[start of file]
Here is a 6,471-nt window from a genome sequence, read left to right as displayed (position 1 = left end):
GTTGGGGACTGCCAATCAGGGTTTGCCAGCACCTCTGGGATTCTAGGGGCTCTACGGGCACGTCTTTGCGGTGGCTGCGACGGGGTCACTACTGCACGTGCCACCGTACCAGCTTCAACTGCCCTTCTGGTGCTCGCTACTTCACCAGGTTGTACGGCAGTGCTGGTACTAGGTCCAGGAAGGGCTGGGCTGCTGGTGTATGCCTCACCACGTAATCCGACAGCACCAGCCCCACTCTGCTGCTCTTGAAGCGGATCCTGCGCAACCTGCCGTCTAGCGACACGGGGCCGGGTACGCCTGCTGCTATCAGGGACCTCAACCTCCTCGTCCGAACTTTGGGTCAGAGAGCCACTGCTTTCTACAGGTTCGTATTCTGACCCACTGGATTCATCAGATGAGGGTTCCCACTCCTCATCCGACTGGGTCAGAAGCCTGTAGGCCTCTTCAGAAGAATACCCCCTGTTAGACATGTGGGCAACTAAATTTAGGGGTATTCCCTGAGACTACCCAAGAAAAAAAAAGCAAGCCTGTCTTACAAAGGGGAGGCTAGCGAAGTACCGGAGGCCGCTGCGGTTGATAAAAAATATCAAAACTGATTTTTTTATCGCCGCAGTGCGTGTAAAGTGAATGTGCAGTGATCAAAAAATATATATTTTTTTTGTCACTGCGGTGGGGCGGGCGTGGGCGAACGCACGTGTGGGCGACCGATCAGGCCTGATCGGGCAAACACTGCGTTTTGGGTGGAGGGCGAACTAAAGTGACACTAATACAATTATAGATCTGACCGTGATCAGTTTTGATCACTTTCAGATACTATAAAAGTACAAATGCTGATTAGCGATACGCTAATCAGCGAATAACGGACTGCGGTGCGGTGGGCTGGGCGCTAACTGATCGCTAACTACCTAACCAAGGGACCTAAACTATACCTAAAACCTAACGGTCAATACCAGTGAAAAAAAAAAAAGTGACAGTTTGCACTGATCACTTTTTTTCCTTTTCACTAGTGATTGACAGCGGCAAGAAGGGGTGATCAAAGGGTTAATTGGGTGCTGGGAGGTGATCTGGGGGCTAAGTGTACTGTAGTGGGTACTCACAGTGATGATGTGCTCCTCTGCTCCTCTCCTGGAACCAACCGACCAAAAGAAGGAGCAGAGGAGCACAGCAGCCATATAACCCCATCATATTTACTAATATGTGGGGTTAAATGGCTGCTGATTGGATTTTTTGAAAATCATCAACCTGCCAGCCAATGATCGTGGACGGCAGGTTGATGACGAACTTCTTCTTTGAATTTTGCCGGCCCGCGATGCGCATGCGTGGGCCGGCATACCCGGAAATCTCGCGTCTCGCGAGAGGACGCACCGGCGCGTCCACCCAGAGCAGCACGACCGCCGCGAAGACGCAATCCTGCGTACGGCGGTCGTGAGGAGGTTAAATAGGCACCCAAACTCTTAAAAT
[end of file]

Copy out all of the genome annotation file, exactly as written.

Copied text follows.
Here is a 6,471-nt window from a genome sequence, read left to right as displayed (position 1 = left end):
GTTGGGGACTGCCAATCAGGGTTTGCCAGCACCTCTGGGATTCTAGGGGCTCTACGGGCACGTCTTTGCGGTGGCTGCGACGGGGTCACTACTGCACGTGCCACCGTACCAGCTTCAACTGCCCTTCTGGTGCTCGCTACTTCACCAGGTTGTACGGCAGTGCTGGTACTAGGTCCAGGAAGGGCTGGGCTGCTGGTGTATGCCTCACCACGTAATCCGACAGCACCAGCCCCACTCTGCTGCTCTTGAAGCGGATCCTGCGCAACCTGCCGTCTAGCGACACGGGGCCGGGTACGCCTGCTGCTATCAGGGACCTCAACCTCCTCGTCCGAACTTTGGGTCAGAGAGCCACTGCTTTCTACAGGTTCGTATTCTGACCCACTGGATTCATCAGATGAGGGTTCCCACTCCTCATCCGACTGGGTCAGAAGCCTGTAGGCCTCTTCAGAAGAATACCCCCTGTTAGACATGTGGGCAACTAAATTTAGGGGTATTCCCTGAGACTACCCAAGAAAAAAAAAGCAAGCCTGTCTTACAAAGGGGAGGCTAGCGAAGTACCGGAGGCCGCTGCGGTTGATAAAAAATATCAAAACTGATTTTTTTATCGCCGCAGTGCGTGTAAAGTGAATGTGCAGTGATCAAAAAATATATATTTTTTTTGTCACTGCGGTGGGGCGGGCGTGGGCGAACGCACGTGTGGGCGACCGATCAGGCCTGATCGGGCAAACACTGCGTTTTGGGTGGAGGGCGAACTAAAGTGACACTAATACAATTATAGATCTGACCGTGATCAGTTTTGATCACTTTCAGATACTATAAAAGTACAAATGCTGATTAGCGATACGCTAATCAGCGAATAACGGACTGCGGTGCGGTGGGCTGGGCGCTAACTGATCGCTAACTACCTAACCAAGGGACCTAAACTATACCTAAAACCTAACGGTCAATACCAGTGAAAAAAAAAAAAGTGACAGTTTGCACTGATCACTTTTTTTCCTTTTCACTAGTGATTGACAGCGGCAAGAAGGGGTGATCAAAGGGTTAATTGGGTGCTGGGAGGTGATCTGGGGGCTAAGTGTACTGTAGTGGGTACTCACAGTGATGATGTGCTCCTCTGCTCCTCTCCTGGAACCAACCGACCAAAAGAAGGAGCAGAGGAGCACAGCAGCCATATAACCCCATCATATTTACTAATATGTGGGGTTAAATGGCTGCTGATTGGATTTTTTGAAAATCATCAACCTGCCAGCCAATGATCGTGGACGGCAGGTTGATGACGAACTTCTTCTTTGAATTTTGCCGGCCCGCGATGCGCATGCGTGGGCCGGCATACCCGGAAATCTCGCGTCTCGCGAGAGGACGCACCGGCGCGTCCACCCAGAGCAGCACGACCGCCGCGAAGACGCAATCCTGCGTACGGCGGTCGTGAGGAGGTTAAATAGGCACCCAAACTCTTAAAAT